The Railway Station is located in Parnell Street [map reference G5]. It is quite an imposing building, with the usual draughty interior designed for coal-burning steam engines of fifty years ago. As you descend the steps from the main doorway, look straight ahead, into Davis Street. Cross Parnell Street, but instead of going down Davis Street, go to the left, into a street named Boherbuoy - the Yellow Road! Shortly the Peoples' Park [4F] comes into view, at your right hand. Continue along Boherbuoy, until you pass the Kiosk - a tiny rectangular shop which seems to grow larger year after year as a fresh coat of paint is added to it. Immediately after the Kiosk is a gate into the park.

Before entering look ahead to the three storey block on the left, and note the "Yellow Road Cafe". This is the Naughton's fish and chip shop frequently mentioned in the book. And straight ahead, is Lord Edward Street, and half a mile beyond that is Rosbrien Road, where the home of Laman Griffin is. For now, let us enter ther park through the gate on the right, and see the first sight of Limerick which Frank McCourt recalls. This tall column is the Spring Rice memorial.

Spring Rice Memorial, 11.6K

The illustrations in this first section are mainly taken from the little book "Limerick Street Antiquities" published by the Limerick Civic Trust in 1986. If you can get it, this is an excellent guide to the mementos of former times which are visible throughout the streets of our city. I am indebted to the Director of the Limerick Civic Trust for permission to use these illustrations and to the students of the Limerick School of Art and Design who created them originally.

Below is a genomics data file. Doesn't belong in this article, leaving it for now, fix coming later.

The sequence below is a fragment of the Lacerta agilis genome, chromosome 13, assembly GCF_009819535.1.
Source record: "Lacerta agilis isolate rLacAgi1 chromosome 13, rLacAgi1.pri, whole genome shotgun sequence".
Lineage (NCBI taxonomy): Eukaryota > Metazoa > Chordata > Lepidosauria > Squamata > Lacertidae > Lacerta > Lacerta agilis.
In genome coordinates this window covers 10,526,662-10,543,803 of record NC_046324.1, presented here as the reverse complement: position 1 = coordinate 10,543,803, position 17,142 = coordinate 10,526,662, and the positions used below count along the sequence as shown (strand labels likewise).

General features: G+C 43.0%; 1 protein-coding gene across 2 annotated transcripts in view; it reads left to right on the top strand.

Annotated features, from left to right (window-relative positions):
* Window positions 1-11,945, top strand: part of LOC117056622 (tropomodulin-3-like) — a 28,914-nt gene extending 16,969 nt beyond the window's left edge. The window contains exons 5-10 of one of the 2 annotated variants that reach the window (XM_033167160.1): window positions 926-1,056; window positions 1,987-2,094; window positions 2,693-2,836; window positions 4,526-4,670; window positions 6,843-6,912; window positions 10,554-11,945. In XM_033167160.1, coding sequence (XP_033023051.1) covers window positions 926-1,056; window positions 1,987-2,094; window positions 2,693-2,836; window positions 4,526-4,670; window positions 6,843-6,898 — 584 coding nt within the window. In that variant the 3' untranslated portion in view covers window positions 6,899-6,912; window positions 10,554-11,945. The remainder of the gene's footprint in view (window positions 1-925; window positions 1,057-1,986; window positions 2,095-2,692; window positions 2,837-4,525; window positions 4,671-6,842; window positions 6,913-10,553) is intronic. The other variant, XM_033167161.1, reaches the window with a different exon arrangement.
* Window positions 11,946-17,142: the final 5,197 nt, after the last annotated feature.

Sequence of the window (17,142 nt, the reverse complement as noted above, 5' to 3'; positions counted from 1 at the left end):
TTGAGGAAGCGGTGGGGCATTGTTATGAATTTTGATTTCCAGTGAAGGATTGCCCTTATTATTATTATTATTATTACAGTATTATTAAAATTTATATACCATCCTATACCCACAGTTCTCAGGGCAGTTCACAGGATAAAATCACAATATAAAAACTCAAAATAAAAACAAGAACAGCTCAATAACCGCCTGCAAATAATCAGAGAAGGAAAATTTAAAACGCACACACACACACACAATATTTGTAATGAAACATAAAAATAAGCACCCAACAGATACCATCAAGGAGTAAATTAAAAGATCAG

Walk across the park towards it and along your way, stop to admire the Drinking Fountain, erected in memory of Richard Russell. Go straight past the fountain, with the back of the Carnegie Free Library to your left, and exit through the arch. You are now on the street named Pery Square.

Pery Square is not a square of houses but a straight street overlooking the Peoples' Park. Now, as in Frank's time too, these fine red-brick two-storey-over-basement Georgian houses are the offices of solicitors (lawyers) and consultant doctors. The only building on the park side is the Carnegie Free Library [F4]. It is the red-brick building on your left fronting onto Pery Square, and it now houses the Civic Art Gallery.

Georgian Doorway, 17.0K

The buildings opposite the library are graceful, and merit a photograph if you have a camera with you. These are characteristic Georgian terrace homes, presenting a uniform facade, varied by the style of the fan-lights over the doorways, and the patterns of wrought-iron in the first floor balconies.

Notice the wide doors, which were designed to allow the grand ladies of the early eighteenth century to enter their homes carried in chairs, so as to avoid stepping on the street! It was from a doorway such this one, but just around the corner in Barrington Street that the young starving Frank stole the box of food - "a bottle of milk, a loaf of bread, cheese, tomatoes, and, oh, God, a jar of marmalade" when his mother was ill in Roden Street.